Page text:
Bill Text (PDF) | One-Pager (PDF)
Washington (May 4, 2023) – During Mental Health Awareness Month, Senator Edward J. Markey (D-Mass.), chair of the Senate Health, Education, Labor, and Pensions Subcommittee on Primary Health and Retirement Security, and Representatives Paul Tonko (NY-20) and Brian Fitzpatrick (PA-01) today reintroduced their Community Mental Wellness and Resilience Act (CMWRA), legislation to establish a first-of-its-kind $36 million pilot grant program through the Centers for Disease Control and Prevention (CDC) to provide funding to local community-based mental wellness and resilience programs. These programs would be designed to address the compounding mental health crisis that frontline environmental justice communities face as they bear the brunt of the climate crisis, including extreme weather events, natural disasters, epidemics and rising temperatures. Existing mental health and human services lack the capacity to meet the growing and urgent need for mental health care; the CMWRA would focus resources on bringing mental health support to rural and underserved people who often cannot afford treatment, experience stigmatization, or face other systemic injustices embedded in the U.S. health care system. Nearly 50 million American adults suffered from a diagnosed mental illness last year, and a CDC report found that more than a third of American high school students suffer from poor mental health, including stress, anxiety and depression exacerbated by the climate crisis.
“Environmental justice communities are bearing the brunt of compounded climate and mental health crises fueled by climate disasters that level homes, break apart communities, and leave people with visible and invisible scars,” said Senator Markey. “The Community Mental Wellness and Resilience Act is a central to our vision for a Green New Deal future that addresses not only the health of our planet but the health of our people. This legislation will give communities the resources they need to build defenses to these dual crises and ensure a healthier, more sustainable future for all.”
“The increasing number and severity of natural disasters and toxic stresses cost our communities dearly, taking lives and livelihoods—and the trauma felt from these disasters runs even further,” said Representative Tonko. “Studies show that these impactful events can traumatize upwards of 40 percent of those who live in the affected area. That’s why I’m partnering with my colleagues to lead the way on this resilience building legislation that will help address our nation’s mental health crisis through grants and partnerships with local, community-based initiatives. I’ll continue to work to deliver science-based, evidence-informed solutions that benefit communities across our nation and offer a holistic response to the climate crisis.”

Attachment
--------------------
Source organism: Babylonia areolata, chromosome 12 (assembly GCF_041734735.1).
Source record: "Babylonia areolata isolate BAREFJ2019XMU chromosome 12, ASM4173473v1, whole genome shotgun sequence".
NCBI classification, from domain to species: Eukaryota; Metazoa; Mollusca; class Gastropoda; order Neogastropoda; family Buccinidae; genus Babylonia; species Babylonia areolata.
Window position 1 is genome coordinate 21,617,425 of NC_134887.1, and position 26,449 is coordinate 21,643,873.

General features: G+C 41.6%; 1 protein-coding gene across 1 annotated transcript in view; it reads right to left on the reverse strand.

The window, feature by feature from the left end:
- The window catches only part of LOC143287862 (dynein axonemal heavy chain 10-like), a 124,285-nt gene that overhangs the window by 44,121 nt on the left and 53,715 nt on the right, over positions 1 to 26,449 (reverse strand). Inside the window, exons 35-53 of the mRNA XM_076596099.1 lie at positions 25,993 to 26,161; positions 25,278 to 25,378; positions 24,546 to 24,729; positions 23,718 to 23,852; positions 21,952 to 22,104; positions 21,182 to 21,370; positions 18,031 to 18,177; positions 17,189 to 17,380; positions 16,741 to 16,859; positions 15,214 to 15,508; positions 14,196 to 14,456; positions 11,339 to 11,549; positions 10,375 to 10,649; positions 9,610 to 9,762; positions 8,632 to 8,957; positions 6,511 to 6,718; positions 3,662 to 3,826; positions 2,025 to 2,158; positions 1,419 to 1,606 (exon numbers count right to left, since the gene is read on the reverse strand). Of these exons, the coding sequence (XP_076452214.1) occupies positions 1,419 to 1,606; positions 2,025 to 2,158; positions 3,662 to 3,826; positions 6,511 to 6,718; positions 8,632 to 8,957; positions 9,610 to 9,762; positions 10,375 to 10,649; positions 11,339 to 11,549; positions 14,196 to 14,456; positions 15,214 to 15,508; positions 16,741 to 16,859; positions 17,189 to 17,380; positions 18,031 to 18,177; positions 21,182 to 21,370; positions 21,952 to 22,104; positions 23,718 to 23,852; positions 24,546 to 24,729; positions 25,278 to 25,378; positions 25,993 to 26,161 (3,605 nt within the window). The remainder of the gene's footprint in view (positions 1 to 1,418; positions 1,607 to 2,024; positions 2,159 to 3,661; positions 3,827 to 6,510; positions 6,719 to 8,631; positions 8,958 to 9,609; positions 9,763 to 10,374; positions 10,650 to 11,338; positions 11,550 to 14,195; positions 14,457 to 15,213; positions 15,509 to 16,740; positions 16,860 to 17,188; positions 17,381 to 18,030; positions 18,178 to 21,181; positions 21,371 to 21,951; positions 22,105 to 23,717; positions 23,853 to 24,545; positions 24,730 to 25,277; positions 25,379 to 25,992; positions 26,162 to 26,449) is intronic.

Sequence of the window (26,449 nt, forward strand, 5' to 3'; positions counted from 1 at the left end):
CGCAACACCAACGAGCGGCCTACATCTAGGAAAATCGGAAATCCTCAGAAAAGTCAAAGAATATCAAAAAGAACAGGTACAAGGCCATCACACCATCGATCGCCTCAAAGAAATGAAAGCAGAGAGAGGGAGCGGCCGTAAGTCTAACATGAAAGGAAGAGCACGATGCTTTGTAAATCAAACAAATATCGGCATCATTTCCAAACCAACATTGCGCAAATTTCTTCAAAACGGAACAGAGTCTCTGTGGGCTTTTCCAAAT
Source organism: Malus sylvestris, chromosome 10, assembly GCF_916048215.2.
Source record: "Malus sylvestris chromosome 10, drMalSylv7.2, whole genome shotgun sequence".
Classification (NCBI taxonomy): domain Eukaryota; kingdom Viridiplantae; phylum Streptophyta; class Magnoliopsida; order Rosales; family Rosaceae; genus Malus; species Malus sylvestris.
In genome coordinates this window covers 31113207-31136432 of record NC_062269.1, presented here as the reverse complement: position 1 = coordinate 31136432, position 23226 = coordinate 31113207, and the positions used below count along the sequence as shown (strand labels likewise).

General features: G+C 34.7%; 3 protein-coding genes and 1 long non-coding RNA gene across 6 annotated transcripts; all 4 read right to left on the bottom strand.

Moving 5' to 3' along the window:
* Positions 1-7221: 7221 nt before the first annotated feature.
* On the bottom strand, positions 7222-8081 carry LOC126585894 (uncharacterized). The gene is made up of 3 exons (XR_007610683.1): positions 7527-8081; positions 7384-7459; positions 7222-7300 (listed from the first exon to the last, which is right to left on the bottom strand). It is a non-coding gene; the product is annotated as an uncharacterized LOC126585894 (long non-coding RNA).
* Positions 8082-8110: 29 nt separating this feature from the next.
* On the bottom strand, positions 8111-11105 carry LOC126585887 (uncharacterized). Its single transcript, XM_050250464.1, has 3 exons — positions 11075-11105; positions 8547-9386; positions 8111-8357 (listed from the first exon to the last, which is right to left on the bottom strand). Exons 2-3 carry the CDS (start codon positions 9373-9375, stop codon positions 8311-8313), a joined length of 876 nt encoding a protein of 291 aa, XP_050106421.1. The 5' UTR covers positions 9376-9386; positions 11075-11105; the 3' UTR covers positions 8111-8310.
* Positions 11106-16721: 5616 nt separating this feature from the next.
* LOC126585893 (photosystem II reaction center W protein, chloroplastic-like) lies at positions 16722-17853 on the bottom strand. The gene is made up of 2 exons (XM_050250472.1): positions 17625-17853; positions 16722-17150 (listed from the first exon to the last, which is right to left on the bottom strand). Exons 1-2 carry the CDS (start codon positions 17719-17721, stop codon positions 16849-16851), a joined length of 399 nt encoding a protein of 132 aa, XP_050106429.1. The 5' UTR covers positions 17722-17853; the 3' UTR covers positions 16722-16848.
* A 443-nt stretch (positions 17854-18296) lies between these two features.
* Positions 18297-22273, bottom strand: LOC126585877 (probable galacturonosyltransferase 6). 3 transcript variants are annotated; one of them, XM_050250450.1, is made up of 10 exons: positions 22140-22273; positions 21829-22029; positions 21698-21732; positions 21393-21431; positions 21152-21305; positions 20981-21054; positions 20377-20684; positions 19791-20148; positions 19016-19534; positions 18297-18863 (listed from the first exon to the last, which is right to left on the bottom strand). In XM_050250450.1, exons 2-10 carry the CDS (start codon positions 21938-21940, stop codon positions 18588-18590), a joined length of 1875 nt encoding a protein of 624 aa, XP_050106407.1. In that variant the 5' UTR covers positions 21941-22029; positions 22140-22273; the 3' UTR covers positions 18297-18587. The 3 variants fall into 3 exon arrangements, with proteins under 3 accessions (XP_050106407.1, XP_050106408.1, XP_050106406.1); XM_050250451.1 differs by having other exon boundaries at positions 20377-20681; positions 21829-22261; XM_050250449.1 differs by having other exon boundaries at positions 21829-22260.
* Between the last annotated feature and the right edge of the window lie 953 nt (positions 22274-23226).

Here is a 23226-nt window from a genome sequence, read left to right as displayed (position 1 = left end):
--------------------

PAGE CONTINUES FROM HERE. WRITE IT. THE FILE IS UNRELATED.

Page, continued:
“In 2022, more than 3 million Americans were impacted by a natural disaster,” said Representative Fitzpatrick. “I am proud to introduce this bipartisan legislation that expands our nation’s mental health resources at the local level with community-based initiatives, ensuring that victims of natural disasters have access to critical mental health care.”
A copy of the legislation can be found HERE and a one-pager can be found HERE.
Cosponsors of the legislation include Senators Richard Blumenthal (D-Conn.) and Sheldon Whitehouse (D-R.I.) and Representatives Don Bacon (NE-02), Kathy Castor (FL-12), and Mary Peltola (AK).
For years, Senator Markey has brought attention to the interconnection between climate change and health care policy. Last month, Senator Markey and Representative Ro Khanna (CA-17) introduced the Green New Deal for Health to enable the U.S. health care system to respond to climate change by improving sustainability and supporting patients, providers, and communities. Also in April, Senator Markey applauded the Centers for Medicare & Medicaid Services (CMS) for heeding his call to modernize the energy infrastructure of health care facilities by issuing a new waiver that will allow U.S. health care facilities to transition to safer, cheaper, and more reliable clean energy infrastructure in the form of renewable-powered microgrids or independent electric grids. In June 2022, Senator Markey applauded the Senate Commerce, Science, and Transportation Committee for its bipartisan vote to move forward with his Preventing Health Emergencies and Temperature-related (HEAT) Illness and Deaths Act, legislation to address the increasing health risks of extreme heat. In August 2021, Senator Markey and Matt Cartwright (PA-18) applauded the Biden administration for heeding their call to create the Office of Climate Change and Health Equity, a climate and health program under the Department of Health and Human Services (HHS) that mirrors their Climate Change Health Protection and Promotion Act introduced in May 2021.
“The fact that 130 national, regional, state, and local organizations endorse the Community Mental Wellness and Resilience Act of 2023 shows that professionals nationwide see the need to expand the way we address mental health issues to include community-based initiatives that use a public health approach to build population mental wellness and resilience to prevent and heal mental health problems,” said Bob Doppelt, coordinator of the International Transformational Resilience Coalition.